Is estate planning really all about “who gets my stuff”? Your assets may be important, but when you sift through the reasons for doing estate planning, you may find that identifying who gets your stuff takes a distant back seat to far more important considerations.
For one thing, no matter how important your stuff is to you, your health and well-being are far more important. There could come a time when you cannot make or communicate decisions about your person and your care. Having your hand-picked decision-maker designated in your advance health care directive could make all the difference between family harmony and a peaceful exit, on the one hand, or a complete nightmare at the end of your days.
When it comes to your stuff, part of staying in control involves protecting it from creditors, predators, and plain old bad luck. Think of your estate plan as a castle. Imagine a large stone enclosure surrounded by a moat. In the old days, the moat would be stocked with alligators to discourage anyone from approaching the walls. With your present-day estate plan, you can stock the moat with a different kind of gators: litigators — attorneys paid for with insurance — to protect you from people who would like your stuff to be their stuff. Having adequate liability insurance is a critical element of your estate plan.
The walls of your castle represent various legal structures you can put in place to protect you, your home, your business, your rental properties, and your other assets. The legal structures for protecting your stuff might include trusts, limited liability companies, corporations, limited partnerships, or a combination of entities. You can also consider using a special kind of ownership with your spouse called tenancy by the entirety to protect your stuff from claims against one spouse, and to make it so that both spouses must agree to any mortgage, sale, or other transfer of the tenancy by the entirety property.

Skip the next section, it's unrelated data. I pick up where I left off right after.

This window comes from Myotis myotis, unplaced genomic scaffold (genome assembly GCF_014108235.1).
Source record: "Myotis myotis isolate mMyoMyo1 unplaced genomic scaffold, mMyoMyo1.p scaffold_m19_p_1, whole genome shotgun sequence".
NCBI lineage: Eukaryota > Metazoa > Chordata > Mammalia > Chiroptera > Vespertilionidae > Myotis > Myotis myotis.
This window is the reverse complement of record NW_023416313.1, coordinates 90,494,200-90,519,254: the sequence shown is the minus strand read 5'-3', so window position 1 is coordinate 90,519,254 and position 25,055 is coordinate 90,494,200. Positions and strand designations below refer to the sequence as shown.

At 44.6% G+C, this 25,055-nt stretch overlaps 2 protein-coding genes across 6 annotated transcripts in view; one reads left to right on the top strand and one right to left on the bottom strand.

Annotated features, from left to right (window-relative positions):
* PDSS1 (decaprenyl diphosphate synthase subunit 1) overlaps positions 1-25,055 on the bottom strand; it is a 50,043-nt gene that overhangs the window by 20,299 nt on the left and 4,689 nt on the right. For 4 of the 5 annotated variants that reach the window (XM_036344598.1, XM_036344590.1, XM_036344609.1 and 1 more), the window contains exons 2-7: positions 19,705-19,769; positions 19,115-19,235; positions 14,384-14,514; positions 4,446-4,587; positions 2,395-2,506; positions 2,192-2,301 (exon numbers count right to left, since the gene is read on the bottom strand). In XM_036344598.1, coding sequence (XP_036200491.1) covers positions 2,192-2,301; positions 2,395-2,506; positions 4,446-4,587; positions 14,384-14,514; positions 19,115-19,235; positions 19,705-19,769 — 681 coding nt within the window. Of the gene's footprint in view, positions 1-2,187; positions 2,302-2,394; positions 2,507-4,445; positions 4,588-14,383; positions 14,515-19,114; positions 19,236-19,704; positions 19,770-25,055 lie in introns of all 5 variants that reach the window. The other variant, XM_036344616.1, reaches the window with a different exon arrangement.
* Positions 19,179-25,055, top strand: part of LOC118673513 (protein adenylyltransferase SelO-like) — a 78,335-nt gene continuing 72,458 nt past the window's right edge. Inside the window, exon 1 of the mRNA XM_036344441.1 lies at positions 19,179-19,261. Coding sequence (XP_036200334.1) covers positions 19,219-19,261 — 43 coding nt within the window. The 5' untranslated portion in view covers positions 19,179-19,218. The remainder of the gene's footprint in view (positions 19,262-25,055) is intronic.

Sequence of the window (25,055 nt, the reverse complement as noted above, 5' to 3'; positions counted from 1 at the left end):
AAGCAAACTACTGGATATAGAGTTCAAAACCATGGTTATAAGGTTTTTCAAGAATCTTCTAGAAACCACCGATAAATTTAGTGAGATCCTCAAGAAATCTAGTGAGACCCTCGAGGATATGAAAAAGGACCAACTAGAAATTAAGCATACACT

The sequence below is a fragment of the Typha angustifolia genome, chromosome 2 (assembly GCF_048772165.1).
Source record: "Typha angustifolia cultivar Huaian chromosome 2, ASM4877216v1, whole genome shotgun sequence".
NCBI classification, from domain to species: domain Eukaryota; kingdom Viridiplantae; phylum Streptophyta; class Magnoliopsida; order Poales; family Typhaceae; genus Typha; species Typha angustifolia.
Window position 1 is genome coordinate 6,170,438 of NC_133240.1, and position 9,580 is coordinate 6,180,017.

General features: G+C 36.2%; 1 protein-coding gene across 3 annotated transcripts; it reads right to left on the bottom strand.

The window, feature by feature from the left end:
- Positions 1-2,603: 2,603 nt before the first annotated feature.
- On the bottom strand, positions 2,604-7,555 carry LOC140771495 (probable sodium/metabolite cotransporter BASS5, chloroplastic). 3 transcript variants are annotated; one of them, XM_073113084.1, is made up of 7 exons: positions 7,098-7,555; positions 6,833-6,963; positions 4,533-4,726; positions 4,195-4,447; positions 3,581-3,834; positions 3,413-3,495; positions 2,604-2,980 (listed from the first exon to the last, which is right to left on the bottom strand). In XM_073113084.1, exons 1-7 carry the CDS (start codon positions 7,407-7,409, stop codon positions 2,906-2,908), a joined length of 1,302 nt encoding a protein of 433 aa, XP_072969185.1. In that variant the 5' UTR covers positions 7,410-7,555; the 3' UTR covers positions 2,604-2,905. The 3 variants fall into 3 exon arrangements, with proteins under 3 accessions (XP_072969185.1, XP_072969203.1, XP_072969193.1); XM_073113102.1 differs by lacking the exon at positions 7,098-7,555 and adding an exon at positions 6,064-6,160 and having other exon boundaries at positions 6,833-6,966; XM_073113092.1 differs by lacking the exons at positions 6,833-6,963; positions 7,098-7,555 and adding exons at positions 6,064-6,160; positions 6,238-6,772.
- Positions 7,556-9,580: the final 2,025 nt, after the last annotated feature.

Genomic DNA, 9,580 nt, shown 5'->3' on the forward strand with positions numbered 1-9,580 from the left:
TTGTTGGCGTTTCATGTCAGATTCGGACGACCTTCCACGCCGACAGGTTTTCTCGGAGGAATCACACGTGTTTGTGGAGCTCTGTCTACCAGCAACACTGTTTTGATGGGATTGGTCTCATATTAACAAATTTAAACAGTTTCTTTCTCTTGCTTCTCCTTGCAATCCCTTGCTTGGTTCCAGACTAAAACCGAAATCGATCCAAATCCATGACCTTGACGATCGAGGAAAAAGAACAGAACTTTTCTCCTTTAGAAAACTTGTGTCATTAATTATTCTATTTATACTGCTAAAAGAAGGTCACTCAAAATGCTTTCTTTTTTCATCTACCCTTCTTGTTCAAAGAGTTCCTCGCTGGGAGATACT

Ultimately, you will want your estate plan to assure that your stuff goes to whom you want, when you want, the way you want, with the lowest overall cost, delay, and loss of privacy. You may want to put special restrictions on a gift to one beneficiary without imposing the same restrictions on your other beneficiaries. You might have special assets or special situations (including a special needs loved one) that require careful planning. The only way to navigate the alternatives is with the help of experienced counsel who can educate you as to the available options and help you pick the ones that are right for you and your loved ones. Good counsel can help you build the castle that is just right for your situation.
Thinking of your estate plan as your castle helps you to zero in on your true values and objectives when it comes to making arrangements with your assets that will put you and your loved ones in the best possible position when something bad happens in the future.
SCOTT MAKUAKANE, Counselor at Law
Focusing exclusively on estate planning and trust law.